Thursday, November 30, 2017

Boat School Query: What and when would you like to learn?

Many of you have been asking what Fretwater Boatworks is teaching this winter and when. I want to check in with all y'all and see what you are looking for. Here are three courses I am contemplating between now and April. They will all be here in Flagstaff at my big ol' shop.

If you are interested in one (or more), drop me a line at and let me know. Tell me when you can or cannot attend. And let me know what you are hoping to learn or accomplish.

I have several immediate shop projects to get done so will not be able to pull anything off before Christmas. I am looking at January and February.

I work on a donation system: about $60 a day seems to make it worth our time and cover costs of running the shop. I do not have lodging available, so you'll need to move in with a friend or find accommodation somewhere.

Here's what I'm thinking:

Building the Briggs Grand Canyon Dory

An eight day course, from lofting to beginning to deck her out. This is the classic Grand Canyon boat, but equally lovely for many rivers of the West: Green, San Juan, Yampa, Upper Colorado, Salmon, Snake, Rogue, and so forth. It's a big boat--nearly 17', and accommodates a boatman, four passengers, and a lot of gear below decks. We certainly won't get her done, but you'll have learned all you need to know to build and complete one at home. On the last day we will raffle her off to anyone who wants her for the cost of materials.

Bronze Casting

Four-day course. We will be making patterns, pounding sand molds, pouring bronze, trimming and polishing. We mostly make oarlocks, deck hardware, bow-eyes and stern-eyes, but the possibilities are endless. It is loud, smelly, smoky, filthy, scary, wildly fiery work. Oh yeah--all those fun things at once. You will also learn how to make your own low-cost foundry at home. Additional cost will be the poundage of castings you take home.


Five days. To my knowledge the perfect workingman's oar is no longer being built, and has not for many decades. Just about any oar you can buy is ergonomically awful, destined to bring tendonitis, golfer's elbow, bad shoulders, and carpal tunnel syndrome. We ran two courses last winter and the oars that came out of those are bringing huge smiles to faces down in the Canyon. "I didn't know oars could feel like this. I thought they were supposed to hurt."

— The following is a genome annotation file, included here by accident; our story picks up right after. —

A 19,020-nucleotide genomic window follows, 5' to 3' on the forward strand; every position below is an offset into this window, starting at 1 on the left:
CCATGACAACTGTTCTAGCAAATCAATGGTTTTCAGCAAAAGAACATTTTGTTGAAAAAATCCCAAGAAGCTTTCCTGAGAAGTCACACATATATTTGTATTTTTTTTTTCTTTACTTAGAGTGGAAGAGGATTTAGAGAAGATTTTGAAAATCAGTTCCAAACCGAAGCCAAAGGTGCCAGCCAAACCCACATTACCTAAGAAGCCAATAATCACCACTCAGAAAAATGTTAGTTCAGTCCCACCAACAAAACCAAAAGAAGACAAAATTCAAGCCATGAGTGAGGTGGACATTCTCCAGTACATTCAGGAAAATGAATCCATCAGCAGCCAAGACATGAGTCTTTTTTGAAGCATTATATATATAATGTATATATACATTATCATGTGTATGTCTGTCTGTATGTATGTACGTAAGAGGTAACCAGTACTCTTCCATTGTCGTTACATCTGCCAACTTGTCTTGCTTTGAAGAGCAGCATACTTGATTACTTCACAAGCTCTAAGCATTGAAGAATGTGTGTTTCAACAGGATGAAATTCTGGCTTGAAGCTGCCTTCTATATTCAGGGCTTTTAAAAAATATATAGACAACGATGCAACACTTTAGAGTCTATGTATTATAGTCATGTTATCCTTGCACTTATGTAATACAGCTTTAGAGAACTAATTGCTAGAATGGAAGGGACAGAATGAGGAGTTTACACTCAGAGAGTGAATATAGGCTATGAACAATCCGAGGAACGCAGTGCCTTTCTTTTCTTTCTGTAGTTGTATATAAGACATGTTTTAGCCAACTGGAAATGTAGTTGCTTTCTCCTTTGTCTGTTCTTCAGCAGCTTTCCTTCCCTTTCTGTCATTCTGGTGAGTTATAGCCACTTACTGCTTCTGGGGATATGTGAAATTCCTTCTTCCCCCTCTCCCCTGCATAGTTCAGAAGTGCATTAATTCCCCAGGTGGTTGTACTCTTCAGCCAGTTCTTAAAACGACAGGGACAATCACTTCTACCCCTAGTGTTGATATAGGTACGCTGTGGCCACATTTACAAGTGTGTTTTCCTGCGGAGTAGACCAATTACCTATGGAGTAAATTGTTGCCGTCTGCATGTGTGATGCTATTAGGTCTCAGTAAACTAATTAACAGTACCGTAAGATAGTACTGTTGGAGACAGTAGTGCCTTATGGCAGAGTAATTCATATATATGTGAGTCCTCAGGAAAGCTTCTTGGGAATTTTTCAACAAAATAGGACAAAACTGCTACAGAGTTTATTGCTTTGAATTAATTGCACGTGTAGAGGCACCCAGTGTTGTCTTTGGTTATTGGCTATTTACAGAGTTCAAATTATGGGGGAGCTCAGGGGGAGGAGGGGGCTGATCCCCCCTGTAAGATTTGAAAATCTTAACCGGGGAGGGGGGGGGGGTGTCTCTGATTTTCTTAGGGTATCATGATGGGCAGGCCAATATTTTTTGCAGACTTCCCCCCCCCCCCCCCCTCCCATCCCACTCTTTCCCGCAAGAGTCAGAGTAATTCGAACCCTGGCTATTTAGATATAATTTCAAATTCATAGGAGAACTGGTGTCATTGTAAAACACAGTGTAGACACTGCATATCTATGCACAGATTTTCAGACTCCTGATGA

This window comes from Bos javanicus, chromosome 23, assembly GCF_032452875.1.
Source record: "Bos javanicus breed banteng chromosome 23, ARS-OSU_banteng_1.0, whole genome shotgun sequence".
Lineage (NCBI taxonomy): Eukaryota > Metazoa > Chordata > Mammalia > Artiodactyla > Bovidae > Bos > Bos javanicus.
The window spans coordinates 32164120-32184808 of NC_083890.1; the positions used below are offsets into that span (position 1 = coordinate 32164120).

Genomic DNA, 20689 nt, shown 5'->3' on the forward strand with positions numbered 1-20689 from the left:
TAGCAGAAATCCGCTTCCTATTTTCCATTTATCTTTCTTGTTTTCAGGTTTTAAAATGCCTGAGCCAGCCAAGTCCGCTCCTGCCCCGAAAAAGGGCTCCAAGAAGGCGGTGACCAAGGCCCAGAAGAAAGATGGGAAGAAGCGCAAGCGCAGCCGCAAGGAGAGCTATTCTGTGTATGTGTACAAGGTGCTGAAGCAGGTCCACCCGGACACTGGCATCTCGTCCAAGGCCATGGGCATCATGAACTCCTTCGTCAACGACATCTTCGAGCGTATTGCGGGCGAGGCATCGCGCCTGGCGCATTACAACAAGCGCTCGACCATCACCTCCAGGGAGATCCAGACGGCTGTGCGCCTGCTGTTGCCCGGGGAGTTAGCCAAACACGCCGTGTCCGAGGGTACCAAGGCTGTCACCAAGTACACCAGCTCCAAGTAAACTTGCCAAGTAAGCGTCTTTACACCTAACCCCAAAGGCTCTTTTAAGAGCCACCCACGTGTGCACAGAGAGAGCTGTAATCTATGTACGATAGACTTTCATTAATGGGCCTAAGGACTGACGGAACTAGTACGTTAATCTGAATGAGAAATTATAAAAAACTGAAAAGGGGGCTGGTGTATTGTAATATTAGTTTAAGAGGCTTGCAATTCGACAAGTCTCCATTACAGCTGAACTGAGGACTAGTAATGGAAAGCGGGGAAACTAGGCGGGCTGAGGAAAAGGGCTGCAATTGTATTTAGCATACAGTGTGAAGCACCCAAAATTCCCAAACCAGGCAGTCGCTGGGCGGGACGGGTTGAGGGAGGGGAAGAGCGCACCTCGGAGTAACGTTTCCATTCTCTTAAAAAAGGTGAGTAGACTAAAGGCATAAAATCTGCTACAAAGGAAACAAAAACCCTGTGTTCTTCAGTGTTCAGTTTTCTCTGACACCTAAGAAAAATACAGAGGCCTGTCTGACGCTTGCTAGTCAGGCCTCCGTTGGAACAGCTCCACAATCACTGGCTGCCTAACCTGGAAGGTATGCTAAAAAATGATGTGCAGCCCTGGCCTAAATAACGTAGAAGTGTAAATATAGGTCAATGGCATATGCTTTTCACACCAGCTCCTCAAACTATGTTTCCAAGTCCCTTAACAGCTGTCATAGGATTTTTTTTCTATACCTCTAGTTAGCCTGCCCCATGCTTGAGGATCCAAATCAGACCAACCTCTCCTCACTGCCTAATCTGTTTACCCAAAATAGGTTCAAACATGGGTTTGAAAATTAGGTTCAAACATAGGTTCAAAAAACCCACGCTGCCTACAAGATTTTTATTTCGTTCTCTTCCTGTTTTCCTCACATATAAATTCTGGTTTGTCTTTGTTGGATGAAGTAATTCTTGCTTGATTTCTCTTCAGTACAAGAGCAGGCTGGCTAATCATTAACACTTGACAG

We will be making some oars from scratch and reshaping others to make kinder, gentler oars for the working boatman. We'll work on shaft shaping, blade carving, leather wraps, mild counterweighting, and oar tips. If you already have oars but they seem heavy and clunky, we may be able to fix that. Or you can start from scratch. 

Tuesday, November 21, 2017

Keep picking at it, it'll never heal

With the lids manufactured, we proceed to apply the nonskid pulverized polycarbonate powder. 

Then we blow the surplus off carefully with compressed air. While that kicks on the main decks we do the tedious edging work.

Pushing paint. This is the classic 1953 Willys Beryl Green of dory fame. (see: Proper Dory Colors)

I'm a huge fan of George Kirby's paint. Small, family owned, and the best covering, least sagging paint I've ever used. It's hard to see but I have my Kirby Paint tee shirt on.

We are emulating the original paint job. Peace River may be the only dory to have kept pretty much the same paint job for more than forty years. We've added a wee bit of curve to the lines, but I don't think the boat will mind.

With the decks nearly finished we decided to roll her over, patch a few of the minor dings on the bottom, and get the exterior ready for paint. Hmm, what's going on with this little flap of loose fiberglass? It peels up kind of easy. Ohhhhhhh shitttttt.

That's wet. That's not good. There's a wee bit of rot in there as well. Better see how easy this glass is to peel back. Hmm. Pretty easy. Hmm. Wasn't really planning on this. 

Well, that only took about an hour. The good news is that the bad news was really localized. That very first spot we dug into was one of the very few spots with rot. And none of the rot had made it all the way through the floor or up into the side panels. What's really amazing is that about 75% of the bottom  is the original 1972 Briggs floor,  boat nails and all. That's almost impossible with that many years of commercial service, but there it is.

So with all the rot spots and nail holes saturated with Board Defense rot assassinator, we hoist the old girl up to the ceiling, stoke up the fire and let the drying out begin. It's gonna be okay, girl.

Friday, November 17, 2017

Together again

With the decks back on I invited some friends from the space program to come help sand things smooth. The balmy fall weather has made for nice working conditions.

Bill made it up to the shop for another weekend of grunt work on his boat. He brought along his daughter Taylor, heir apparent to Peace River, to help put some love in her legacy. We decided the boat had earned some fine bronze work, so we fired up the foundry. Time to pound sand.

And get stuff really hot.

Taylor making gunwale stars:

Bill clearing slag out of the crucible.

Bill's friend Drew brought his son Marcus by to see what was going on. They just meant to do a drive-by, but we Tom Sawyered them into polishing bronze.

They finally escaped after forty stars.

We are forming up the pattern for the breasthook here--the showy piece that holds the bow of the boat together.

Taylor is tooling the leather on the breasthook pattern.

Not a bad day's haul.

It's dirty work.

The next day we put on the gunwales, using up our mountain of shiny bronze gunwale stars.

It was a delight to spend the weekend with these two, bonding with each other and the Peace River.

The trouble with this boat work is that the longer you spend with the boat, the more you realize you really ought to do to it. Janek is grinding out rusted bolts to replace the stem cap. The old one just isn't right.